Hiring workers to help run operations is not a decision that business owners should take lightly. There are legal requirements that come with hiring employees vs. contingent workers. Employers that misclassify either group can be legally penalized. Here’s basic information about the types and classification of workers.
Types of Employees
Employees are different from contingent workers in four key ways:
- Employees are on an employer’s payroll as permanent staff members.
- The law protects employee’s rights and pay.
- Employees have access to benefits and perquisites.
- Employers must withhold income taxes from employees’ wages, pay unemployment taxes on their earnings, and withhold and pay Social Security and Medicare taxes.
Full-time employees typically work a 30- to 40-hour week. Common benefits offered by employers to full-time employees include:
- Vacation time
- Additional paid time off
- Health insurance
- Employer retirement plans
Part-time employees work fewer than 30 hours a week and typically don’t qualify for benefits. Employers must pay the same taxes for employing them as if they worked full time.
Temporary employees (Temps) fulfill a business need while allowing employers to avoid the cost of hiring a regular employee. Temps can be hired to meet seasonal demand, fill in for an employee on sick or maternity leave, and many other needs.
Types of Contingent Workers
Contingent workers have become very popular due to the gig economy. Employers basically hire contingent workers as needed. The workers don’t have the protection of labor and employment laws or access to employee benefits.
Contract employees can be a life saver for a busy business owner. These days, you can find a contract employee to perform almost any service from accounting to marketing to administrative support. Contract employees are hired for a specific job at a set rate. A contract employee doesn’t become a staff member and isn’t considered a permanent employee. NPR recently reported that about 20 percent of American jobs consist of workers under contract. A study by Intuit predicted that by 2020, 40 percent of American workers would be independent contractors.
The IRS takes worker misclassification seriously. According to the IRS website, “The general rule is that an individual is an independent contractor if the payer has the right to control or direct only the result of the work, not what will be done and how it will be done.”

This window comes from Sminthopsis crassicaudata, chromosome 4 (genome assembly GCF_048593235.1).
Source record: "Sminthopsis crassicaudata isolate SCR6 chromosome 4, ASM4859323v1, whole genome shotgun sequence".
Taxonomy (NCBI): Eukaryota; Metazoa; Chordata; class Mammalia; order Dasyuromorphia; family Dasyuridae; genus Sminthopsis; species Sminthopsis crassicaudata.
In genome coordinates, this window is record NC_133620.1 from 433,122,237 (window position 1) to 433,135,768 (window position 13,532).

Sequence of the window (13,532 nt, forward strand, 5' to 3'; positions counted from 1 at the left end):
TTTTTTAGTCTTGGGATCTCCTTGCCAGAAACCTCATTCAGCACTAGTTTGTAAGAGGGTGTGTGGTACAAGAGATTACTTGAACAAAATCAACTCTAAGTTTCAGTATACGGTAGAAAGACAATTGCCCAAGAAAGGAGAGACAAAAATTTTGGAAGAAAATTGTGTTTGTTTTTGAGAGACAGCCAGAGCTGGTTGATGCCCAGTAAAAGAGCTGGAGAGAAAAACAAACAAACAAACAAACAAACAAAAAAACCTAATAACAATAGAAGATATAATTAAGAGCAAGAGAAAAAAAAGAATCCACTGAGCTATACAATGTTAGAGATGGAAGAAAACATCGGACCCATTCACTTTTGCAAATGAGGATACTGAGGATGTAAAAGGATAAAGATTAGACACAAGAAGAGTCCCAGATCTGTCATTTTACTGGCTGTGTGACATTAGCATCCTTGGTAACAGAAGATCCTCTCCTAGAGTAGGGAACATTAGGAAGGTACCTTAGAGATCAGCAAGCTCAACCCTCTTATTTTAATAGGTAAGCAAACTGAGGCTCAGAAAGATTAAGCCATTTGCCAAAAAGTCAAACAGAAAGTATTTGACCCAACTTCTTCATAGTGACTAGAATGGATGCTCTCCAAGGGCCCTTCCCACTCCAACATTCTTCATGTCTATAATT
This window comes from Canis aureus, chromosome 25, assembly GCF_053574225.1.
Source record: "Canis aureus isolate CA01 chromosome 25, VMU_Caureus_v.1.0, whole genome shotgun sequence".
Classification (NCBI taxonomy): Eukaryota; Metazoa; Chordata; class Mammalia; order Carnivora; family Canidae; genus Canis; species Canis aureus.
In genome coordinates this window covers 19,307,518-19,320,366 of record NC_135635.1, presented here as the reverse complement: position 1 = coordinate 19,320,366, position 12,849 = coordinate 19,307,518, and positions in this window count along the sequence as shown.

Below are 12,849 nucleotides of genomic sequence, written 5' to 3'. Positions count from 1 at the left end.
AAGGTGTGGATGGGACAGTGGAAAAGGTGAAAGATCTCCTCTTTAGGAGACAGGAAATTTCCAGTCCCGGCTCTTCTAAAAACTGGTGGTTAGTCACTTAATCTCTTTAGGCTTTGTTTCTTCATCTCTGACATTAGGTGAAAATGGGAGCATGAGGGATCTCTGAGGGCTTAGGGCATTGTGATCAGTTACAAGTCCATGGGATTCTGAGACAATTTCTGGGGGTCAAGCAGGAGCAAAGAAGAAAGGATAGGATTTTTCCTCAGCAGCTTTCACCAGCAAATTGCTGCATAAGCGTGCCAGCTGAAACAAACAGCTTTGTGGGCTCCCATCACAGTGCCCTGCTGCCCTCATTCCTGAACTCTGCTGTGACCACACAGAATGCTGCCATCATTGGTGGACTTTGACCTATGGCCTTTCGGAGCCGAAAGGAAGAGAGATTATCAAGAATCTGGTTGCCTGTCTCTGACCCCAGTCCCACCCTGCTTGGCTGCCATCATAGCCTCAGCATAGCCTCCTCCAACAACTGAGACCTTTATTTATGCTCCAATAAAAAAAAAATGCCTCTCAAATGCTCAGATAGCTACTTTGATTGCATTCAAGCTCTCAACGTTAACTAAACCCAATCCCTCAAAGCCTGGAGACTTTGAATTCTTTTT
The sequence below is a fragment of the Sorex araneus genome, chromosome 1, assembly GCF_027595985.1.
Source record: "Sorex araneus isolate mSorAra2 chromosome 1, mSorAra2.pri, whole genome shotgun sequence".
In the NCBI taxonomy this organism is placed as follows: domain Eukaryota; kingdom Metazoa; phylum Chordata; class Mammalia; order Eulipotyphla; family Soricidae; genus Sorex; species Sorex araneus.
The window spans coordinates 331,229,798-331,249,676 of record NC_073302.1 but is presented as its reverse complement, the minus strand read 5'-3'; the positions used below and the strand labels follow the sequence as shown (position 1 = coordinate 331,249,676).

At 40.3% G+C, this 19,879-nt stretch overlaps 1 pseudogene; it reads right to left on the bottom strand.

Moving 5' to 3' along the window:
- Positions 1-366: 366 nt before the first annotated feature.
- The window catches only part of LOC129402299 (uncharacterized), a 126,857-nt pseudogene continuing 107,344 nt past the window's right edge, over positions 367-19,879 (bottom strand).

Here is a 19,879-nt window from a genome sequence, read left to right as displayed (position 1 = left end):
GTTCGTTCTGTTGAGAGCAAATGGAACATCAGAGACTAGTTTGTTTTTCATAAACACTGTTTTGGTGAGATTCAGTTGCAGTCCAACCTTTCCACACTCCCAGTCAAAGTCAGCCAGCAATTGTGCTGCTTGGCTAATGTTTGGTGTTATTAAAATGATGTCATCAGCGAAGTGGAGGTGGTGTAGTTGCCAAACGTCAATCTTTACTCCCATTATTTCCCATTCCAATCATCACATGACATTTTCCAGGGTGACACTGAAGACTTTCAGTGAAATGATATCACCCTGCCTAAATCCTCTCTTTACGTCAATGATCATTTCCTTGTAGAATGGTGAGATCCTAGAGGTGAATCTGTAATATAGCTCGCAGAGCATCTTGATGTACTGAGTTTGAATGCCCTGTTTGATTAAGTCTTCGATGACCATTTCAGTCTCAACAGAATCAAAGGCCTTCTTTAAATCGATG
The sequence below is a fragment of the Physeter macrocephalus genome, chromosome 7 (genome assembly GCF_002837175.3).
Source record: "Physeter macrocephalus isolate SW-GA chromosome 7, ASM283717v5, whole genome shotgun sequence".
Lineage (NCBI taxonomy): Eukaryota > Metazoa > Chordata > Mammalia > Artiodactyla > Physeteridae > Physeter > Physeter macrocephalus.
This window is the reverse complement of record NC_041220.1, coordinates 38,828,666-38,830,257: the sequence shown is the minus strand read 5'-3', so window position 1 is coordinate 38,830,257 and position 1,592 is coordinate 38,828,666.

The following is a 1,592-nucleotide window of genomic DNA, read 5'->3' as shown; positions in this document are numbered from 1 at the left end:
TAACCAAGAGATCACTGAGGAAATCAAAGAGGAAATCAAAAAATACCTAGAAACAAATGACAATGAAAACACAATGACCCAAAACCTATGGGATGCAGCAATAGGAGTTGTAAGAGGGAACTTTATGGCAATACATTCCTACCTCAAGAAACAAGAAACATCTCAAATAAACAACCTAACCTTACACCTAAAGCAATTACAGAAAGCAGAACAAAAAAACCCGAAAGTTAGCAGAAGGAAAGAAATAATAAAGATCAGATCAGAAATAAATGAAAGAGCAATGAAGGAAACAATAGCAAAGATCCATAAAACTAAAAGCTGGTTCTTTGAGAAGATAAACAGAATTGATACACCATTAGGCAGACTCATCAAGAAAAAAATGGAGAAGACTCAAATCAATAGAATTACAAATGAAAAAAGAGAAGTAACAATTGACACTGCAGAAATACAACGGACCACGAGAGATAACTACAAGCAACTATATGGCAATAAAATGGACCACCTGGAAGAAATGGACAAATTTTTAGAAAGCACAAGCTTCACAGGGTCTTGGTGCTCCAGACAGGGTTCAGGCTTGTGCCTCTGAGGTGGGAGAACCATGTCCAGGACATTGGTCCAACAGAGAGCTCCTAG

Keep in mind that if your contractor is discovered to meet the legal definition of employee, you may need to pay back taxes and penalties, provide benefits, and reimburse for wages as outlined in the Fair Labor Standards Act.
Law Depot offers free contractor agreements templates here. You’re able to choose agreements for a fixed job, until a specified date or ongoing.
Seasonal employees are temporary, short-term, and hired for a specific time period like the holidays or other busy time. Examples include a catering company hiring servers during the wedding season or a retail store bringing on additional clerks for the holidays.
Under IRS and Treasury Department regulations, new seasonal employees are not considered "full-time," benefits eligible even if they are expected to work 30 or more hours per week.
You might have heard that working an overnight shift comes with extra pay. However, additional pay isn’t legally required and depends on the employment agreement. The Fair Labor Standards Act (FLSA) does not require extra pay for night work. However, the FLSA does require that covered, nonexempt workers be paid not less than time and one-half the employee's regular rate for time worked over 40 hours in a workweek.
Freelancers typically operate as their own business. Quite often, the term gets used interchangeably with independent contractor, but there can be some differences.
A freelancer is considered a self-employed person who:
- Pays their own self-employment taxes
- Doesn’t have any employees
- Sets their own rates
- Works remotely at their own location, wherever they choose
- Chooses which projects they want to work on
- Works with multiple clients or just one
An independent contractor often functions as a freelancer, but typically will work with one client for a longer time frame. In many cases, independent contractors work for an hourly rate. Furthermore, they might work through a third party or agency but can also work on their own. To create a contract to work with a freelancer, visit the WikiHow blog: How to Write a Freelance Contract.
Hiring and Management Resources
The SmartBiz Blog has a wealth of information about hiring, training, and retaining employees who are happy and productive.
If you’re ready to hire, our comprehensive article has information on how to set up payroll, obtain worker’s compensation insurance, register with the Department of Labor, and more: 14 Tips for Hiring Your First Employee.
To help you determine if you need an employee or a contractor, review the duties, advantages, and disadvantages of each: Hiring Help: Do You Need an Employee or Independent Contractor?
Small Business and Maternity Leave is one of the most popular posts on the SmartBiz Small Business Blog. Included is important information about requirements, implementing a maternity leave policy, and how to prepare for an employee out on leave.
Once you have a team in place, it’s important to know how everyone is performing: 7 Ways to Measure Employee Performance.
Finally, happy employees are productive employees! Here are simple ways to infuse happiness into your company culture: 5 Simple Ways to Make Your Small Business Employees Happy.